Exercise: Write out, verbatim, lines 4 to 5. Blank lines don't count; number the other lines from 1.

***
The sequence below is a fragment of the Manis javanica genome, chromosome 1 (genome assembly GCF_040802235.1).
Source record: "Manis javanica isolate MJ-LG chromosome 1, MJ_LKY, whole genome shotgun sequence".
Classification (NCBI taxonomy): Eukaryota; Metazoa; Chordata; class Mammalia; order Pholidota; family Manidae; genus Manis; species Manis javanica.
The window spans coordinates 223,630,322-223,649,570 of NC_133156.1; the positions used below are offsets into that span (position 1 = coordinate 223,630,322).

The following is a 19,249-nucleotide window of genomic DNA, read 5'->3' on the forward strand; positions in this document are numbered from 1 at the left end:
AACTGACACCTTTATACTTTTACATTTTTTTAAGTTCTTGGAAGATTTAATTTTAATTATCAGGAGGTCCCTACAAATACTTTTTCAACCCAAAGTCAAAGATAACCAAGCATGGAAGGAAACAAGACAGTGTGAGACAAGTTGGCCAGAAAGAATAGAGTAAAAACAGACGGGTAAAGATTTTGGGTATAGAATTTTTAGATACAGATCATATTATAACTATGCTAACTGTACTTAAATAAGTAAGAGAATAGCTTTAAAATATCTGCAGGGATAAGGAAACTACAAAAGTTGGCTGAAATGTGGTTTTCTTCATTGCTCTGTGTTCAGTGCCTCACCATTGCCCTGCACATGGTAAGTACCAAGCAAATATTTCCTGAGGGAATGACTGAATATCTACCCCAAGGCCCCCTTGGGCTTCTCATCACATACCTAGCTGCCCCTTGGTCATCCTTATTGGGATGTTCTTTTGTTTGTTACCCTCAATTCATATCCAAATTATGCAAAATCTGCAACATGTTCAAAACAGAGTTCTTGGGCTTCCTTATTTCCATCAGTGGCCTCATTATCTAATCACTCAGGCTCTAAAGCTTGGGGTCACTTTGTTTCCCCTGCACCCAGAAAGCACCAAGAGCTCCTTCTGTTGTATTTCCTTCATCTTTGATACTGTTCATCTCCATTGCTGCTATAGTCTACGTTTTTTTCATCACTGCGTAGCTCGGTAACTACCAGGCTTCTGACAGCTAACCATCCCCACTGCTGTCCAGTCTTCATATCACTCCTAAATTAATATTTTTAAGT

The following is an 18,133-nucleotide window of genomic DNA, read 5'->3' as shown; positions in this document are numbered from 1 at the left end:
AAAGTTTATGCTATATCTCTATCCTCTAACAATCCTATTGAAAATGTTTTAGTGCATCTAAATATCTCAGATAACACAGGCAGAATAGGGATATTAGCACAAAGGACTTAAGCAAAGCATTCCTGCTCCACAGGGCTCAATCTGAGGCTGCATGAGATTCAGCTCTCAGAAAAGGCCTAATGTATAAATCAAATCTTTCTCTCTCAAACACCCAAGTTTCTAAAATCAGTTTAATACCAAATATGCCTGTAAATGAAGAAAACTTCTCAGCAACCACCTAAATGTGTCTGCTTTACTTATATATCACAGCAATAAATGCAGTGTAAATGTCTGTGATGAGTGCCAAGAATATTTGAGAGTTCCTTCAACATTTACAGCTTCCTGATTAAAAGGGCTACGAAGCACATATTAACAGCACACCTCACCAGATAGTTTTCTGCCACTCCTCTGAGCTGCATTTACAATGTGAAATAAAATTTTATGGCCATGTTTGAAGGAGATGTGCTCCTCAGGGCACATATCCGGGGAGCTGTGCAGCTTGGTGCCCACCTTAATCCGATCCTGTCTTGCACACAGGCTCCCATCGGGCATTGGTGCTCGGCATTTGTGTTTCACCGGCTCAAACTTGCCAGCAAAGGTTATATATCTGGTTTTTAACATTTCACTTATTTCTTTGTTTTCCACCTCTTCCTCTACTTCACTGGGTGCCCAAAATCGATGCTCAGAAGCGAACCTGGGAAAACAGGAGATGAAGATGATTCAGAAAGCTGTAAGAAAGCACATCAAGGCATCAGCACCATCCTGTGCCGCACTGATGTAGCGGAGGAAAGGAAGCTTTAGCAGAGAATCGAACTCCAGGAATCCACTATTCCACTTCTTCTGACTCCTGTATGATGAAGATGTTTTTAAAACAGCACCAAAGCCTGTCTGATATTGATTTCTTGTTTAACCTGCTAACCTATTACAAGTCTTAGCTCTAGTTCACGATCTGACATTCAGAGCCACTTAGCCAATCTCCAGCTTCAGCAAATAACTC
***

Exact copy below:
The window spans coordinates 223,630,322-223,649,570 of NC_133156.1; the positions used below are offsets into that span (position 1 = coordinate 223,630,322).

The following is a 19,249-nucleotide window of genomic DNA, read 5'->3' on the forward strand; positions in this document are numbered from 1 at the left end: